Was there a better decade for black films than the 1970’s, when the Blaxploitation era was in full effect?
Though it was a controversial era for African-Americans, Blaxploitation cinema was a creatively rich period that broke down racial barriers for many black actors and filmmakers. Names like Richard Roundtree, Pam Grier, and Melvin Van Peebles became household names and showed an empowered side to African-American lives. Though the NAACP would strongly oppose the images depicted in many Blaxploitation films, if it wasn’t for them, the idea of a black superhero might not have ever existed.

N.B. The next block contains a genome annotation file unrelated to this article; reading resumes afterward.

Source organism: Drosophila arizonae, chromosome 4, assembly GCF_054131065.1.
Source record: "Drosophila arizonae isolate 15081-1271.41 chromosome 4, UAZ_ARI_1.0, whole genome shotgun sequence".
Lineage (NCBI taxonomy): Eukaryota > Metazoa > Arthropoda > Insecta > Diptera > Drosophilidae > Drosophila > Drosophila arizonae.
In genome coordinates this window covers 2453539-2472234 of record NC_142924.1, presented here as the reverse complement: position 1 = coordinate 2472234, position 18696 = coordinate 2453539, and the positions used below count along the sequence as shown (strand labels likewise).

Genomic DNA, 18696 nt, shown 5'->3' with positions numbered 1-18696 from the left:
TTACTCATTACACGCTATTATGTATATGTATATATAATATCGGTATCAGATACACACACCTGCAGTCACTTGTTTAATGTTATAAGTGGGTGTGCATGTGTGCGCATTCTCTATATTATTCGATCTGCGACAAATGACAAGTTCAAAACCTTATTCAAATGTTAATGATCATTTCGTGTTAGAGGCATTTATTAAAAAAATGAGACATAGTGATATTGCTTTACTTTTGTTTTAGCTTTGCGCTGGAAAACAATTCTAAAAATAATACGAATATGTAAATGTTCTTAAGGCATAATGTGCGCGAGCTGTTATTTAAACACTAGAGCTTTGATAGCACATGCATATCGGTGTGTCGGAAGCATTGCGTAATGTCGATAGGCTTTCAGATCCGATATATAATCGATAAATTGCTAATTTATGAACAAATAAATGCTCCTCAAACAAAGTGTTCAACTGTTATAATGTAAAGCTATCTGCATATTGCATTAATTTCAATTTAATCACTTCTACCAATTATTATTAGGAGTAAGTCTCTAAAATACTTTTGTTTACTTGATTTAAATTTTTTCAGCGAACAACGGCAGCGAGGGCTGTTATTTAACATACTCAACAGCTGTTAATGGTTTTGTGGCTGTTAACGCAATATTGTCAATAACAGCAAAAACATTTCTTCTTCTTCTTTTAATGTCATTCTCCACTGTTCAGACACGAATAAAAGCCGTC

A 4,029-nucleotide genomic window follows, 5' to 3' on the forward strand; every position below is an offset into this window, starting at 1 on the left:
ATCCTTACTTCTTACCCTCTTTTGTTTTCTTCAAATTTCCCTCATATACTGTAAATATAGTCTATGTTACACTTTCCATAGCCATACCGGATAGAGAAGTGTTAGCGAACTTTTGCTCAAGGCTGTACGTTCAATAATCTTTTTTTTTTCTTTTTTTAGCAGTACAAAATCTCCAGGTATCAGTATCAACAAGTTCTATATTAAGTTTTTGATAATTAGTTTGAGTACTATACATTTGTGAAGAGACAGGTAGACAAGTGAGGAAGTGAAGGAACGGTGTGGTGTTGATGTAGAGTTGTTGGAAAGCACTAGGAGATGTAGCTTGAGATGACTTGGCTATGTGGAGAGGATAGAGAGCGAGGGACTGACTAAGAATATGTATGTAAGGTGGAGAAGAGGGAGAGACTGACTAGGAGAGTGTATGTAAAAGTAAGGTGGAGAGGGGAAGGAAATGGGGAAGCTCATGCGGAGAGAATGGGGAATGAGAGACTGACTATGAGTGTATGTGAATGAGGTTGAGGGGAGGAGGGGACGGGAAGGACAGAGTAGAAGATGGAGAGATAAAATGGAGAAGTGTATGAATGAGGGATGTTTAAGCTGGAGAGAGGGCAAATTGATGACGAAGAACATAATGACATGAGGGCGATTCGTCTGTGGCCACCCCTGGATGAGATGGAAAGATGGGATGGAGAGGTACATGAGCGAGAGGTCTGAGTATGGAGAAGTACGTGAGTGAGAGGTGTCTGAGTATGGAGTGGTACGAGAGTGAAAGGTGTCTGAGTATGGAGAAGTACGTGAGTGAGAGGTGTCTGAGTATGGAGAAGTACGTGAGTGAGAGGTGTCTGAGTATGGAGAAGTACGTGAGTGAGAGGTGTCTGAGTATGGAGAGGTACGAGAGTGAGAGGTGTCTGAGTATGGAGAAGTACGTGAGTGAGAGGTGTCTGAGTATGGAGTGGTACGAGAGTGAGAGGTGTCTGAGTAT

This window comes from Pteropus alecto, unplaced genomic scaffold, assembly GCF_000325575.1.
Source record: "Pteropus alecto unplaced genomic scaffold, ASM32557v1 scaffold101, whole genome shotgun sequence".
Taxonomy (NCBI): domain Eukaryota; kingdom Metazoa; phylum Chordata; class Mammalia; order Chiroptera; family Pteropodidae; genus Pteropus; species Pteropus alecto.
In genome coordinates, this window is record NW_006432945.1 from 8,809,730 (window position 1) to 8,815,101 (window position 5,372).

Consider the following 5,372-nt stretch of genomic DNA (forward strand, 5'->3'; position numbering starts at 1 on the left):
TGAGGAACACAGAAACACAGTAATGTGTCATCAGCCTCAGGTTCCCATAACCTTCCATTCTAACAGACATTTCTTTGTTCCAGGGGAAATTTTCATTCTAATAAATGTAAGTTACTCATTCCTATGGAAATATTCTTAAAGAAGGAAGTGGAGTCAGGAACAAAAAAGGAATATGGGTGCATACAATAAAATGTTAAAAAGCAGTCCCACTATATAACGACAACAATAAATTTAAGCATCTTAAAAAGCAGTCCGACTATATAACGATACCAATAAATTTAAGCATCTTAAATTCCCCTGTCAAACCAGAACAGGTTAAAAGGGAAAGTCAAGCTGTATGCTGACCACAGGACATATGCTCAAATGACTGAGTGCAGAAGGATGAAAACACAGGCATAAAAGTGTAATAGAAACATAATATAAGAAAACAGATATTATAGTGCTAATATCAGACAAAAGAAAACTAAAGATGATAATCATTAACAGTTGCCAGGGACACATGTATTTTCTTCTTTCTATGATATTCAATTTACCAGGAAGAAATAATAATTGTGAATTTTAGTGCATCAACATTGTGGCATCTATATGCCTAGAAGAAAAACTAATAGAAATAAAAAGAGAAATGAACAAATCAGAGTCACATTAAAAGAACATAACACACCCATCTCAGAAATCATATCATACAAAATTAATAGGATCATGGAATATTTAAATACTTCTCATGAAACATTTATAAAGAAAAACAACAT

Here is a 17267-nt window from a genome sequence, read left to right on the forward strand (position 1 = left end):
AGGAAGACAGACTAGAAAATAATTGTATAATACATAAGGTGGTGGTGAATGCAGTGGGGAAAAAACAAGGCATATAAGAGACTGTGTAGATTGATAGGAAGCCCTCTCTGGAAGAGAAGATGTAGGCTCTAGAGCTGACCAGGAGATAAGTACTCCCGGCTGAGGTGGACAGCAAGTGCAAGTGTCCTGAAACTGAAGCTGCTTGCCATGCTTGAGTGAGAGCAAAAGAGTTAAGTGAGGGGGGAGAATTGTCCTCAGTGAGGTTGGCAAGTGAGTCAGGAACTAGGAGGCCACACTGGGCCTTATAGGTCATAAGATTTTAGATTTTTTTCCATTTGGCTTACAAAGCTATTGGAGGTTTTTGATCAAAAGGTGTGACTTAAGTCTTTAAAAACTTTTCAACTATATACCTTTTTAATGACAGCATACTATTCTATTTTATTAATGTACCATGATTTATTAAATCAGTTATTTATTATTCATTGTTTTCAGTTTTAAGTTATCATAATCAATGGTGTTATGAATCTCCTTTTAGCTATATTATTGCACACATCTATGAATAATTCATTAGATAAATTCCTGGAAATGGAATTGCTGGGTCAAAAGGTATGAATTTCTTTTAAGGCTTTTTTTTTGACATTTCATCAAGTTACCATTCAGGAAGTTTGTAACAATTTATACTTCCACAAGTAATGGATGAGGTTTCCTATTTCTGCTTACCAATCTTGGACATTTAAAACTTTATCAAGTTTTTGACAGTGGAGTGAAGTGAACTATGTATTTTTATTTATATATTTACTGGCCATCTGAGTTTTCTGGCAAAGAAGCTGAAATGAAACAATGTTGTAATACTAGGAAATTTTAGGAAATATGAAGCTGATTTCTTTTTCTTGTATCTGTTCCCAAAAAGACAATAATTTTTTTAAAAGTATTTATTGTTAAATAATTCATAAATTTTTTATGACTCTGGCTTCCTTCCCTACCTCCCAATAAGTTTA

1. The films showed Hollywood the power of the Black dollar at the box office and paved the way for a generation of black filmmakers and films with all black casts.
2. Classic slang words and phrases like, “Mack”, “cold blooded”, and “solid”.
3. The Man was always white.
4. The best soundtracks.
5. “Across 110th Street” by Bobby Womack
6. “Super Fly” by Curtis Mayfield
7. Unapologetic use of white ethnic slurs like the word “honky”
8. Athletes turned actors, and good ones, e.g. Jim Brown, Fred Williamson, Bernie Casey
9. Gordon Parks, director of Shaft and the sequels, Shaft’s Big Score and Shaft In Africa
10. Films set in black cities like Oakland (Hit Man); Detroit (Detroit 9000); Houston (Sugar Hill)